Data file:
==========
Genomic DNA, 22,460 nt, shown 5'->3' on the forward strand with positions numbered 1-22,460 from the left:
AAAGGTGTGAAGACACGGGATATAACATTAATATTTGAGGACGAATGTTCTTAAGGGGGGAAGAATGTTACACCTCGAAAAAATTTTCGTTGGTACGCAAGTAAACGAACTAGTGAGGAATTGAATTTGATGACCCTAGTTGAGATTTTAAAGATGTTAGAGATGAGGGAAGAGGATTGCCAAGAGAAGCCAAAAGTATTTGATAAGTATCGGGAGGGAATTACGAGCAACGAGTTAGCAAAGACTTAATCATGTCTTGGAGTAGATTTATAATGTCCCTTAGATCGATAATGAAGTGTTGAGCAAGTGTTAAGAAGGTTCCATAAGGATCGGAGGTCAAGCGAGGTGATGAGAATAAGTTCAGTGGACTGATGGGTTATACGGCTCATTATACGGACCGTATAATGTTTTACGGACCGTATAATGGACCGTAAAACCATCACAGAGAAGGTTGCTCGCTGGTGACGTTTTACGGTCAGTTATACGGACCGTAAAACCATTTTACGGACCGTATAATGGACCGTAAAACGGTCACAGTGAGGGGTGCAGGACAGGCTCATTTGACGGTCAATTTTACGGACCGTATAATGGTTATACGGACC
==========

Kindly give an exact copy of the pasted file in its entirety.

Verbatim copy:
Genomic DNA, 22,460 nt, shown 5'->3' on the forward strand with positions numbered 1-22,460 from the left:
AAAGGTGTGAAGACACGGGATATAACATTAATATTTGAGGACGAATGTTCTTAAGGGGGGAAGAATGTTACACCTCGAAAAAATTTTCGTTGGTACGCAAGTAAACGAACTAGTGAGGAATTGAATTTGATGACCCTAGTTGAGATTTTAAAGATGTTAGAGATGAGGGAAGAGGATTGCCAAGAGAAGCCAAAAGTATTTGATAAGTATCGGGAGGGAATTACGAGCAACGAGTTAGCAAAGACTTAATCATGTCTTGGAGTAGATTTATAATGTCCCTTAGATCGATAATGAAGTGTTGAGCAAGTGTTAAGAAGGTTCCATAAGGATCGGAGGTCAAGCGAGGTGATGAGAATAAGTTCAGTGGACTGATGGGTTATACGGCTCATTATACGGACCGTATAATGTTTTACGGACCGTATAATGGACCGTAAAACCATCACAGAGAAGGTTGCTCGCTGGTGACGTTTTACGGTCAGTTATACGGACCGTAAAACCATTTTACGGACCGTATAATGGACCGTAAAACGGTCACAGTGAGGGGTGCAGGACAGGCTCATTTGACGGTCAATTTTACGGACCGTATAATGGTTATACGGACC